The Ultimate Dogfooding Story

I used to work on medical devices - specifically an EEG monitor. One of the things you can do with EEG monitors is an ‘evoked potential’ study. That’s where you shock the patient and see the result in the EEG.

Basically, you are measuring the length of time that the nerves take to conduct the signal from the point of the shock to the patient’s brain. This shows you how screwed up (or not) the nerves in their limb are (the length of time is related to length of limb and to any nerve damage).

I worked on many parts of the system, but I made sure I was one of the people we did the evoked potential study on (I wanted everyone to do it, but not all of the developers would agree).

I’m not sure I could put my finger in a saw, but I sure appreciate that the developer was able to do so. It makes me feel like the thing will actually work.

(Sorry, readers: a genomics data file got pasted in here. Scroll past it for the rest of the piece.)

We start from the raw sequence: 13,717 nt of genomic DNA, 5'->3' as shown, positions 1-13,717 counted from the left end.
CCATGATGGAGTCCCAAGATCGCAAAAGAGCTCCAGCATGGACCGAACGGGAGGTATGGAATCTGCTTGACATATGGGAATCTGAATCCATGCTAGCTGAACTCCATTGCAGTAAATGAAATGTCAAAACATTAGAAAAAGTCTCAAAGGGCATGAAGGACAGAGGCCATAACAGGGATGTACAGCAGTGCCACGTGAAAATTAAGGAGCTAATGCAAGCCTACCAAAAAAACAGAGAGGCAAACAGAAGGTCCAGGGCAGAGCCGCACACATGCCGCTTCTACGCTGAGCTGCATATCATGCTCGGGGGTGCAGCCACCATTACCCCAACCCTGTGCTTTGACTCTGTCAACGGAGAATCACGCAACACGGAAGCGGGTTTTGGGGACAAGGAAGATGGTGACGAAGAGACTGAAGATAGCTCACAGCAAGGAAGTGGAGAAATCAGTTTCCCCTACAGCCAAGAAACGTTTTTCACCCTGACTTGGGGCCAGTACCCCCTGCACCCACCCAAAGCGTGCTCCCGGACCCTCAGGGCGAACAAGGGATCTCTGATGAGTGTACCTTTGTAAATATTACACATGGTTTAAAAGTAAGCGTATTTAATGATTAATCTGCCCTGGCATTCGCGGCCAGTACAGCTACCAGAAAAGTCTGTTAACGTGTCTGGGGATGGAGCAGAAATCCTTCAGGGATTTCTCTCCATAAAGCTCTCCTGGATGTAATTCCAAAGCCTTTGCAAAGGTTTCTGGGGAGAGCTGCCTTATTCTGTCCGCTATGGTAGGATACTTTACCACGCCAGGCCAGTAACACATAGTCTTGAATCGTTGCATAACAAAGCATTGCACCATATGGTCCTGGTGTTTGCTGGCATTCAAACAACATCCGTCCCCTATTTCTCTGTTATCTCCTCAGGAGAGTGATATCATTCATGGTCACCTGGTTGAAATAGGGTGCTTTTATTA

I didn’t listen to the sound…does stopping it like that destroy the saw blade?

I actually saw the Time Warp where Stephen Gass put his finger in the blade. There was a little superficial scrape on his finger. Truly unbelievable!

This is also an example of flawed design - when the stop engages, it ruins the blade, and the stop mechanism’s brake pad needs to be replaced. This would be ok if it saved a finger, but this design is prone to false positives, e.g. a bit of sap in the wood or an overly moist board will also cause it to trip. Yet (through good marketing?) this invention receives a lot of attention.

I once saw a test where the designer of a bulletproof vest dogfooded, by letting someone shoot him with a small calibre pistole. Maybe there is the potenial for failure not as big as with a programmed dsp, but when it fails, its far more serious than a lost finger.

That high-speed video is simply amazing, especially in HD. It’s like watching the hand of God touch the blade, causing it to disintegrate on contact.

What a truly awesome technology.

@Joe - Yeah, I’m pretty sure the saw is useless after that thing kicks in. In a video you can see the entire thing just crush like an accordion - but I’d rather buy a new saw than a new finger - LOL!